Her prediction was verified. As long as the Divine Infant was venerated, God showed Himself a kind helper, through His Son, and the community prospered both spiritually and temporally. But when the devotion to the Infant was relaxed, God’s blessing seemed to depart from the house.
The statue was set up in the oratory of the monastery, and twice a day special devotions were performed before it. Here the religious sought relief in their bitter need from Him who for love of mankind had become poor.
The novices were particularly devoted to the Holy Infant. One of them, Cyrillus a Matre Dei, who was most devoted to the Holy Infant, found sudden relief from interior trials through this devotion.
However, the devotion to the Divine Infant was short-lived. On account of the disturbances of the Thirty Years’ War, the novitiate was removed to Munich, Germany, in 1630. With Brother Cyrillus and the other novices, the most fervent worshipers of the Infant of Prague had de-parted. The special devotions held before the image were gradually neglected. The prosperity of the community declined, and need and distress were again felt.
Then, King Gustavus Adolphus of Sweden, the inveterate foe of Catholi-cism, invaded Germany. Many inhabitants fled from Prague, among them all but two of the members of the Carmelite monastery.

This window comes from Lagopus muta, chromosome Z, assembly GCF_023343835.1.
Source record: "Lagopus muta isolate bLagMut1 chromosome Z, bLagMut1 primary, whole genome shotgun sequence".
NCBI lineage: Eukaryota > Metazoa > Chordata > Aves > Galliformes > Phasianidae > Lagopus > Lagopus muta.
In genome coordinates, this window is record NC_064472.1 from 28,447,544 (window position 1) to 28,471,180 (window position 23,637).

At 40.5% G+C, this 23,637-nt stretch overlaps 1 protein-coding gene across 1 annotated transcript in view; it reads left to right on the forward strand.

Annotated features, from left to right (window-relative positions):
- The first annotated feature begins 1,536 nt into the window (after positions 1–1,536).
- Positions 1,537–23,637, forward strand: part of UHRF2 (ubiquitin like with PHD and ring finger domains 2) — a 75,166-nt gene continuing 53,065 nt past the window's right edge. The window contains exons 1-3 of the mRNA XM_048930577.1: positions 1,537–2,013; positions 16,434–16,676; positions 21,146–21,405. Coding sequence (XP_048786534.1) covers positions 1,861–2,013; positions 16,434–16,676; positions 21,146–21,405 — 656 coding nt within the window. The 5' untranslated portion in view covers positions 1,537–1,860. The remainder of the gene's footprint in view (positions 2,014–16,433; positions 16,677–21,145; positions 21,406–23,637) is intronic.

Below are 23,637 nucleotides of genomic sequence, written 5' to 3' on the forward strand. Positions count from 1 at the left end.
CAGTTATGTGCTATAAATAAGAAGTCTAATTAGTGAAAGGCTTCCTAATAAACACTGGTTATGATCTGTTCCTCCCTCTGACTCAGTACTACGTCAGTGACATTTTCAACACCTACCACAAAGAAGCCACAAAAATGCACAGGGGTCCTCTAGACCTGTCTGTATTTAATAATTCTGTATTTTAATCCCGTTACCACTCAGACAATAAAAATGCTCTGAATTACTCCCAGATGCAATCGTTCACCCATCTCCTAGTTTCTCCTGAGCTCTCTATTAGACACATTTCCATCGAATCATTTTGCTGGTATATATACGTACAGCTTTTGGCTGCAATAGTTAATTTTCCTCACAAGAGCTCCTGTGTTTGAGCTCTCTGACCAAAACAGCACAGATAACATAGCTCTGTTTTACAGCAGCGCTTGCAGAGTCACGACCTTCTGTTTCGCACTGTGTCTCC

On November 15, 1631, the enemy took possession of the churches of the city. The Carmelite monastery was plundered, and the image of the Infant of Prague was thrown upon a heap of rubbish behind the high altar. Both hands were broken off by the fall, but, though made of wax, it was other-wise undamaged. Here the Miraculous Infant lay for seven years, forgotten by all. During this period the monastery suffered many reverses.
On the feast of Pentecost, 1637, Father Cyrillus a Matre Dei, the very one who, while a novice, had been delivered from a most annoying dryness of soul through his fervent devotion to the Holy Infant, returned to Prague. Unfortunately, Prague was again overrun by hostile armies. The distress was indescribable. In this extremity the prior assembled the community to offer humble prayers to appease God’s wrath.
Father Cyrillus now remembered the favors formerly received through the Infant of Prague, and with the prior’s consent searched the monastery, until he found the long-lost treasure, almost buried in dust. Full of joy and gratitude, he kissed the disfigured statue and then placed it on an altar in the oratory. The long-forgotten devotions were now revived with renewed vigor. The religious disclosed their needs to the Divine Infant, and with Him they found strength and consolation.